For Each Other!

This picture took place seven months ago as we said goodbye to our dear Ben. And every time I look at this picture and remember that day, it still gives me chills. It was a powerful moment that is hard to put into words (yet I try) but was captured by the lens of a phone camera.

Most of the faces are hard to see because we were praying and commending our friend to God’s care. My friend Bryant; Ben’s best friend has his hand on Ben’s urn. Our seminary professor who led the commendation is standing near Bryant. To my left is Ben’s wife Mara who is holding their daughter Elizabeth. There are so many friends and family who are standing in that circle. A cloud of witnesses all linked back to our beloved Ben.

Tears kept falling from my face as we said goodbye. I remember looking around the sanctuary and seeing others tears falling too. I knew that this grief was not being held alone. But I also was trying to be so strong. In fact, my friend Carrie turned to me at one point and said, “You’re being so strong.” I looked at her and simply said, “Im trying.” I knew that I needed to be strong for Mara, for Elizabeth, for Ben’s parents,  for Ben’s siblings, for all those that loved Ben. It was not easy, but somehow God surrounded me and gave me the strength I needed that day.

After the funeral, we headed over to a local brewery/bar that opened up just for us. In that brewery, the table was set and the wine was poured as we communed together. Voices raised as we sang some of Ben’s favorite hymns–beer and hymns; a fitting tribute for our friend. I can still hear that moving rendition of Canticle of the Turning permeating the air. Stories were shared as we remembered our friend.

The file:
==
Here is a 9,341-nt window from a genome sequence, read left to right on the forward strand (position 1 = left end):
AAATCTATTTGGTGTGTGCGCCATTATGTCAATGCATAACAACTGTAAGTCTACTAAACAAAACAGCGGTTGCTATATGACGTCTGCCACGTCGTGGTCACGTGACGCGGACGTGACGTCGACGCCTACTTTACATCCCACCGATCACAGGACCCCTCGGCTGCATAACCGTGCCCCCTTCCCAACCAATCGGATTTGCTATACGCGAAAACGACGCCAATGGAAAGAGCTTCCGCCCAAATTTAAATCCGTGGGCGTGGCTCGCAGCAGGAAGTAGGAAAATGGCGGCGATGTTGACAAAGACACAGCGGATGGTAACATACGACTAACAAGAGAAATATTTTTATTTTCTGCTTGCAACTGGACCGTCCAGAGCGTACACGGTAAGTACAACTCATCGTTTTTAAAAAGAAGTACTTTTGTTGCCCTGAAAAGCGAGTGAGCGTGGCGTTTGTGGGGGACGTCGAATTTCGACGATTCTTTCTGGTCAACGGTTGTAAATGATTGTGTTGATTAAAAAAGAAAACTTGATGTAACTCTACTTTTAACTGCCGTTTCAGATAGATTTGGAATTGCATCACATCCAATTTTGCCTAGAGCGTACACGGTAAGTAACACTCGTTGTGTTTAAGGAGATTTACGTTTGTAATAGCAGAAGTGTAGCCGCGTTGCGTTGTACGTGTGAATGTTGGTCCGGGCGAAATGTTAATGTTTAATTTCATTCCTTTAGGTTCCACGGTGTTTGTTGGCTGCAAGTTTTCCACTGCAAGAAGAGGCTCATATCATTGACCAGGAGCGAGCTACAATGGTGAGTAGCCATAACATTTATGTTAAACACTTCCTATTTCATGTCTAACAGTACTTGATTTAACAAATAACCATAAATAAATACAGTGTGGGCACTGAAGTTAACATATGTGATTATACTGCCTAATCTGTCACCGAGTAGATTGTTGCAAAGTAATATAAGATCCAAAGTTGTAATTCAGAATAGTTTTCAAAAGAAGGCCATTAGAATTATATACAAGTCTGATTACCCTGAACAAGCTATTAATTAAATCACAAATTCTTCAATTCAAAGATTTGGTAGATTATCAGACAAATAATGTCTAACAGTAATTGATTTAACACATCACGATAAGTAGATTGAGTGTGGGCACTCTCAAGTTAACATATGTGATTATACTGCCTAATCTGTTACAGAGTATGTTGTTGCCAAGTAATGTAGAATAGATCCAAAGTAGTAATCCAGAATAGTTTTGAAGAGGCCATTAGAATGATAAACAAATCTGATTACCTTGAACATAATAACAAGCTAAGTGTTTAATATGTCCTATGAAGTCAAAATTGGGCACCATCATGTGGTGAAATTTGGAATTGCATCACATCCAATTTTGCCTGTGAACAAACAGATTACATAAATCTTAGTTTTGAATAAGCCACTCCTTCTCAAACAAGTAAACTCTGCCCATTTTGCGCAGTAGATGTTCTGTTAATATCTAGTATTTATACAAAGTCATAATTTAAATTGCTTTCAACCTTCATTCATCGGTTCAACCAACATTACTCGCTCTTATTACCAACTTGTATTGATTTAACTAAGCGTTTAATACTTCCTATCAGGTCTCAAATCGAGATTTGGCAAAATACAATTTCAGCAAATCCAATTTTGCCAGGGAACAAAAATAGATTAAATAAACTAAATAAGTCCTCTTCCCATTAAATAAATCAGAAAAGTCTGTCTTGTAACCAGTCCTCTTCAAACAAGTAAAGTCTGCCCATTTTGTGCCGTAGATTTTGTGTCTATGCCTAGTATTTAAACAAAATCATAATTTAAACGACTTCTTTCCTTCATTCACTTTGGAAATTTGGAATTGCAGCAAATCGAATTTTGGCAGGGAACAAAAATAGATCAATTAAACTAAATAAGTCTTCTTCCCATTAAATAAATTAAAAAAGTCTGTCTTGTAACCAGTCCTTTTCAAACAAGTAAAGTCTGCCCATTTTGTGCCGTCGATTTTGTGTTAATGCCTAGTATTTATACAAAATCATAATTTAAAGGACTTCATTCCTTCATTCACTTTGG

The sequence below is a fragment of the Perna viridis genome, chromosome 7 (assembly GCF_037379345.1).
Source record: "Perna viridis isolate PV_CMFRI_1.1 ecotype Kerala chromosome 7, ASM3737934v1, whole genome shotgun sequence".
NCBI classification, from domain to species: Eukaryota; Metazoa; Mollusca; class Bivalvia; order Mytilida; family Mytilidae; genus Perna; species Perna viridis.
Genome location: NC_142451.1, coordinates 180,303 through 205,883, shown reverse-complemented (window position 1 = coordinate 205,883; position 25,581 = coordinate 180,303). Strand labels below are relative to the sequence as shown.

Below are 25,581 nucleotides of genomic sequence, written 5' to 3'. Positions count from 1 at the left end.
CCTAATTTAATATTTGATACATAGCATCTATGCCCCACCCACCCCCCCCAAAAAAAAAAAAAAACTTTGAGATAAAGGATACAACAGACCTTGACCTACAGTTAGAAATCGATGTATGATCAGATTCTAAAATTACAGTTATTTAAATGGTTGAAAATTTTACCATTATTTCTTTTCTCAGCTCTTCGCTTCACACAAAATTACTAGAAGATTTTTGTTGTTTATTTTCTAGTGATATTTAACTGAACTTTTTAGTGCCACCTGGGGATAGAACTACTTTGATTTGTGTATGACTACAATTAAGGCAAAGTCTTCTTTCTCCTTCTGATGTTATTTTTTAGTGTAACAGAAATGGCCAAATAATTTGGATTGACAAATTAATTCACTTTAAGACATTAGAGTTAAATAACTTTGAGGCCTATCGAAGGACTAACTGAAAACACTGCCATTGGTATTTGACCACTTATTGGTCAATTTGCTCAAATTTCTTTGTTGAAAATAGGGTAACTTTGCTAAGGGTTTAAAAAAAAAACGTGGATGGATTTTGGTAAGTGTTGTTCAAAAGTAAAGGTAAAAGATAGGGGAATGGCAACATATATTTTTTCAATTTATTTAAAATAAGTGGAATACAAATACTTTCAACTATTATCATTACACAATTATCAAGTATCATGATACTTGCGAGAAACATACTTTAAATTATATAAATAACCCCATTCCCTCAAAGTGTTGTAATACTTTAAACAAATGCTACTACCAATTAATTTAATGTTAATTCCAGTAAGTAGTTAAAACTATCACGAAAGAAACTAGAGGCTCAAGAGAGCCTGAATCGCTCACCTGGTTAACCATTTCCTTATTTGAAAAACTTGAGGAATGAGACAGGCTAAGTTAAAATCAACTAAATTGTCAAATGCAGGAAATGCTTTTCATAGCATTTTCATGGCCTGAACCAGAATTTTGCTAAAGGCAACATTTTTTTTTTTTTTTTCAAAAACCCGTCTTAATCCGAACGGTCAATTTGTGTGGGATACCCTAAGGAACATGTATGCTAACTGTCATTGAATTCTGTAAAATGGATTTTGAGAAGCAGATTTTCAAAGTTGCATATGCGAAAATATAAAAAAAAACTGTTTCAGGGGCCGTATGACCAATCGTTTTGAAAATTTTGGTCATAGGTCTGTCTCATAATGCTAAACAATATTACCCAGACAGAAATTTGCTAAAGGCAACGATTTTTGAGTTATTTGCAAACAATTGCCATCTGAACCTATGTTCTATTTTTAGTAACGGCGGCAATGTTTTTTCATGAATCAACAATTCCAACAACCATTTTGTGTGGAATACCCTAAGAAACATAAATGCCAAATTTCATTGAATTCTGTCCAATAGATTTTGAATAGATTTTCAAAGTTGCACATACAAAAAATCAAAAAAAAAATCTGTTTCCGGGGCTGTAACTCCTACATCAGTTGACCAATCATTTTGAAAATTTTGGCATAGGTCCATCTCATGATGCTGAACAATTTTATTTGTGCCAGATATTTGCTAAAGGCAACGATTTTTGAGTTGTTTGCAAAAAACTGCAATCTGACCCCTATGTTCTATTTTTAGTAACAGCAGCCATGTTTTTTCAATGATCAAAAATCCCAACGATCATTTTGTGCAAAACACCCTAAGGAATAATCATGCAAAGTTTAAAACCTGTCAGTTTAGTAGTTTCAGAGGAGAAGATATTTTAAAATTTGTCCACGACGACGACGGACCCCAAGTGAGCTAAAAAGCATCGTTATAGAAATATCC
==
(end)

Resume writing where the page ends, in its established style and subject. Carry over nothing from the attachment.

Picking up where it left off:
In the midst of our grief, laughter and joy found their way to the surface. “Weeping may come for the night, but joy comes with the morning (Psalm 30:5).”

In that brewery, I was surrounded by many friends, but also some acquaintances. But I left that brewery that afternoon knowing these people were all now my friends too because together we loved and were loved by our friend. Together, we had held one another in our grief. Together, we had celebrated Ben’s life. Together, we will continue to share stories of Ben with his daughter. We will make sure she knows who her dad is and how much he loved her and her mom.

If grief has taught me anything, it is that grief is never meant to be done alone. It is meant to be shared together. When grief causes me to doubt, others believe for me until I can believe for myself again. When grief prevents me from turning to God and praying because I can’t find the words, others pray for me. And when I can’t sing because the grief is too deep, others sing for me until I can find my voice again.

And for that, I’m so grateful! Because when Elizabeth starts Kindergarten, we will need to be there for Mara as she walks into that school alone. There will be so many times when we will need to believe, pray and sing for each other when grief rears its head in the midst of life’s joys and sorrows.

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Linking up with Kelly and the Ra Ra linkup, Mary and Tell His Story, Holley and Coffee for your Heart and Kristin and Porch Stories. 



At a Loss for Words

Sometimes you sit down to write and the words just don’t seem to come. Sometimes you find yourself sitting at the computer desk praying that the well will finally open and the words will spill forth. Grief is a lot like that too, isn’t it? There are times I want to talk about the one that I have lost. There are other times that the reminders of them is just too much. And yet other times when all you want to do is let the tears fall.

A dear friend shared the other day how about 3 pm in the afternoon, her body seems to take over and things just don’t quite work right. 3 pm is the time that her husband was killed in the car accident. The truth is that our physical pain and our emotional pain are inextricably linked together. Our physical and emotional pain are a reminder of our own humanity just like Christ experienced his own humanity on the cross too.